6. Drinking

Alcoholic drinks are high in calories, which harms your muscle tissue and lowers the metabolic rate. If you enter freshman year, you might see your friends and seniors drinking and get attracted to it. But remember, drinking will only add up to the stress levels and will make you gain weight. Frequent alcohol consumption increases your calorie intake and your appetite and reduces restraint when it comes to food. When intoxicated, you will more likely eat foods high in salt and fat and low in nutrients.

7. Not Enough Exercise

Some students consider walking from one classroom to another enough physical work. But this is not how it is. To stay active, you need to move your body more. Certainly, due to a lot of coursework, you might not get time to perform physical activity, but that doesn’t mean you become okay with a sedentary lifestyle, which contributes to a 15% increase in obesity. Try to take 30 minutes from your schedule and perform physical activity. Otherwise, freshman 15 will surely make you gain weight.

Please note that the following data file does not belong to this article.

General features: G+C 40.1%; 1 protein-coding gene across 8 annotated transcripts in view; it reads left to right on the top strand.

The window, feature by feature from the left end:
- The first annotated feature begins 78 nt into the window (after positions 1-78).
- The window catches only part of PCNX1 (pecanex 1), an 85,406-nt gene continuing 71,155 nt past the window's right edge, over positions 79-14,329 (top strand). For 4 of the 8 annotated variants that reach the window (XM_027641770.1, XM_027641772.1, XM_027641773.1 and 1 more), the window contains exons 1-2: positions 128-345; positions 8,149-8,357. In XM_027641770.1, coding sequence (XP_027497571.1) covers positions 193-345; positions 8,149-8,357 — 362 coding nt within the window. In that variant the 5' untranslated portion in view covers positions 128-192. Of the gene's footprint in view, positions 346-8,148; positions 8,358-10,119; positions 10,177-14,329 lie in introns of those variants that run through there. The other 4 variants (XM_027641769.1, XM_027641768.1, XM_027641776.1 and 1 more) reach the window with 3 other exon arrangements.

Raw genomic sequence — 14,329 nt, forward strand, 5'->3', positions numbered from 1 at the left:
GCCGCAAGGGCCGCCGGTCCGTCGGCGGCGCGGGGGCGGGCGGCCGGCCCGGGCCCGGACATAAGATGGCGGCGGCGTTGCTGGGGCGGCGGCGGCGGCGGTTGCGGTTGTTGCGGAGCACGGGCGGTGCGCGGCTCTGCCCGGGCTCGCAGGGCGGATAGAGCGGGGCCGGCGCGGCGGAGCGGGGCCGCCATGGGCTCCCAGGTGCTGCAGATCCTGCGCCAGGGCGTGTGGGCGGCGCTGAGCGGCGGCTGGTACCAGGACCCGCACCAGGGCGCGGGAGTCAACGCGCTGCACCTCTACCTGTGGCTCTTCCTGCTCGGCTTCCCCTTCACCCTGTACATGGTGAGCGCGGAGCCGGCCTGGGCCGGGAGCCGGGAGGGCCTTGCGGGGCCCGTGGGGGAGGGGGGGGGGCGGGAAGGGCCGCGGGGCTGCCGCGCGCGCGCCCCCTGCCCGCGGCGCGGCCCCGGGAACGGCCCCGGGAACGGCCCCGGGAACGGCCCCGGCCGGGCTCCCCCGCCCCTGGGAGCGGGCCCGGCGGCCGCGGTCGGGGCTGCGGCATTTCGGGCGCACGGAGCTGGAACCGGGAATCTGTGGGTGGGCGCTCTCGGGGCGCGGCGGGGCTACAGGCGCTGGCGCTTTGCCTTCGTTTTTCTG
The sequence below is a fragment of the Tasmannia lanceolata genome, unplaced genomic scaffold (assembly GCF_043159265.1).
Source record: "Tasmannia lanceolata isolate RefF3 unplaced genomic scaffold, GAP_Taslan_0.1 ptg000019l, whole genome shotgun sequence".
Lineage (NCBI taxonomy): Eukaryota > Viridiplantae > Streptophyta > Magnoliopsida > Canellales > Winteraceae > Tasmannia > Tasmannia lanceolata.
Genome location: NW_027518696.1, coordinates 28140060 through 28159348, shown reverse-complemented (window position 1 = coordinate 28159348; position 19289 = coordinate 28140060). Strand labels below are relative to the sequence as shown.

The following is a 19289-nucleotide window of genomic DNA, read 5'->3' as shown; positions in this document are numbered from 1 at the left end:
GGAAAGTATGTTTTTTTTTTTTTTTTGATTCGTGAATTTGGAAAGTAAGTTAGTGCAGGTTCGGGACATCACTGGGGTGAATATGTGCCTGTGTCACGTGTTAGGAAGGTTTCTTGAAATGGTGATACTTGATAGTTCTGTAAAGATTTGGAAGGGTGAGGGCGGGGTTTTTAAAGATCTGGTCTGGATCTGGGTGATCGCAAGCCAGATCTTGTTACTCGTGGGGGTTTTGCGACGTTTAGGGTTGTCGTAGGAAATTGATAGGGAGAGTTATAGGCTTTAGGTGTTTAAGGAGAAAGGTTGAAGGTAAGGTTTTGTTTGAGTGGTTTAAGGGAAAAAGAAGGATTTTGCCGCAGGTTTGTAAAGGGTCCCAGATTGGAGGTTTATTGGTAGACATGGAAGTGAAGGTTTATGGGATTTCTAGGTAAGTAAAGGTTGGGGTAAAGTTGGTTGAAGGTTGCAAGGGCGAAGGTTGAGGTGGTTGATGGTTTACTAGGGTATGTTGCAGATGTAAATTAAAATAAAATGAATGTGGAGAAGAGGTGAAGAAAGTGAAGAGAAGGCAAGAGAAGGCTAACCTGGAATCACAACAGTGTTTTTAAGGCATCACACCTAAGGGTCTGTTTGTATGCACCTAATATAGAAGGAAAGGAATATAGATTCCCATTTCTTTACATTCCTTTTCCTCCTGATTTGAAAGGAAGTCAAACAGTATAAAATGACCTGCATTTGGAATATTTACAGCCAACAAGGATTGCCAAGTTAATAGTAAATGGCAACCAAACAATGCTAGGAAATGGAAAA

8. Increased Stress

Going to college is exciting, but it can also be stressful. It is the first time teenagers start to live on their own and manage finances, daily chores, and studies. All this overwhelms the student, increasing the stress level, which causes the body to release cortisol, which makes one crave carbs, which in turn can cause weight gain. 

9. Underlying Health Issues

As students start to gain weight several diseases linked with obesity like Polycystic ovary syndrome (PCOS) and Hashimoto’s hypothyroidism also develop. Not only this due to an increase in weight some even struggle with major depressive disorder. So before it is too late pay attention and if needed take the help of a medical professional.